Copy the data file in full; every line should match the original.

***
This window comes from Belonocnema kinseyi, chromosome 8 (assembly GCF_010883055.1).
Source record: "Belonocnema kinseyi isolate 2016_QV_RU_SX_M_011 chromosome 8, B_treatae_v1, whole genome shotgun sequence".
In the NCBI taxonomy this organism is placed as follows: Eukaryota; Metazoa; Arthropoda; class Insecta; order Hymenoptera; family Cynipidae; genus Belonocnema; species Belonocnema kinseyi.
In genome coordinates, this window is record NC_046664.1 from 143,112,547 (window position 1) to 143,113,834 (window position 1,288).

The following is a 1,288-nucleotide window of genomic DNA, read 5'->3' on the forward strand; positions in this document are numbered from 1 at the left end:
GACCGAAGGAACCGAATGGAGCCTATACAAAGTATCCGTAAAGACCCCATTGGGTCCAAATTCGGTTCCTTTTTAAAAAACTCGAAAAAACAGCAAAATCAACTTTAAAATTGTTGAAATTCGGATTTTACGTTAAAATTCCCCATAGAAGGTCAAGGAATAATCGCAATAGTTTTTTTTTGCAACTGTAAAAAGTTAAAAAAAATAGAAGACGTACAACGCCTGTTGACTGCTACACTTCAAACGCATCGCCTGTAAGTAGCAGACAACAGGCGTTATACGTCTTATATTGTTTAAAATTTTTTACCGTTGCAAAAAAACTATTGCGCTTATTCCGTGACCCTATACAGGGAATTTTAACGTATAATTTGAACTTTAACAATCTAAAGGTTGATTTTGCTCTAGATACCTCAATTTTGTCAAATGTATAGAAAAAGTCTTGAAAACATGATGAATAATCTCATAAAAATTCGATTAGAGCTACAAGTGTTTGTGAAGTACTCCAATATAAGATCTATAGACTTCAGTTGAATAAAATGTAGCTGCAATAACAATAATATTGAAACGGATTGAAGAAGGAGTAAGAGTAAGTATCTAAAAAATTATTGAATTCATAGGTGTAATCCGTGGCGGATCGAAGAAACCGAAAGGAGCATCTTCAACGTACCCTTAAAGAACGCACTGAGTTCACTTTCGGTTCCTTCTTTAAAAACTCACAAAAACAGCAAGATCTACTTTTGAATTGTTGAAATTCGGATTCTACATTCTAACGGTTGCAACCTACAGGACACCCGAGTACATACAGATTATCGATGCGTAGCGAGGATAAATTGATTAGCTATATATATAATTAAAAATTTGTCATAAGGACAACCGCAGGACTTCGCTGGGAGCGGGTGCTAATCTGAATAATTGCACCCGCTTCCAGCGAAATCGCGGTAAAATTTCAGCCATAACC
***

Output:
This window comes from Belonocnema kinseyi, chromosome 8 (assembly GCF_010883055.1).
Source record: "Belonocnema kinseyi isolate 2016_QV_RU_SX_M_011 chromosome 8, B_treatae_v1, whole genome shotgun sequence".
In the NCBI taxonomy this organism is placed as follows: Eukaryota; Metazoa; Arthropoda; class Insecta; order Hymenoptera; family Cynipidae; genus Belonocnema; species Belonocnema kinseyi.
In genome coordinates, this window is record NC_046664.1 from 143,112,547 (window position 1) to 143,113,834 (window position 1,288).

The following is a 1,288-nucleotide window of genomic DNA, read 5'->3' on the forward strand; positions in this document are numbered from 1 at the left end:
GACCGAAGGAACCGAATGGAGCCTATACAAAGTATCCGTAAAGACCCCATTGGGTCCAAATTCGGTTCCTTTTTAAAAAACTCGAAAAAACAGCAAAATCAACTTTAAAATTGTTGAAATTCGGATTTTACGTTAAAATTCCCCATAGAAGGTCAAGGAATAATCGCAATAGTTTTTTTTTGCAACTGTAAAAAGTTAAAAAAAATAGAAGACGTACAACGCCTGTTGACTGCTACACTTCAAACGCATCGCCTGTAAGTAGCAGACAACAGGCGTTATACGTCTTATATTGTTTAAAATTTTTTACCGTTGCAAAAAAACTATTGCGCTTATTCCGTGACCCTATACAGGGAATTTTAACGTATAATTTGAACTTTAACAATCTAAAGGTTGATTTTGCTCTAGATACCTCAATTTTGTCAAATGTATAGAAAAAGTCTTGAAAACATGATGAATAATCTCATAAAAATTCGATTAGAGCTACAAGTGTTTGTGAAGTACTCCAATATAAGATCTATAGACTTCAGTTGAATAAAATGTAGCTGCAATAACAATAATATTGAAACGGATTGAAGAAGGAGTAAGAGTAAGTATCTAAAAAATTATTGAATTCATAGGTGTAATCCGTGGCGGATCGAAGAAACCGAAAGGAGCATCTTCAACGTACCCTTAAAGAACGCACTGAGTTCACTTTCGGTTCCTTCTTTAAAAACTCACAAAAACAGCAAGATCTACTTTTGAATTGTTGAAATTCGGATTCTACATTCTAACGGTTGCAACCTACAGGACACCCGAGTACATACAGATTATCGATGCGTAGCGAGGATAAATTGATTAGCTATATATATAATTAAAAATTTGTCATAAGGACAACCGCAGGACTTCGCTGGGAGCGGGTGCTAATCTGAATAATTGCACCCGCTTCCAGCGAAATCGCGGTAAAATTTCAGCCATAACC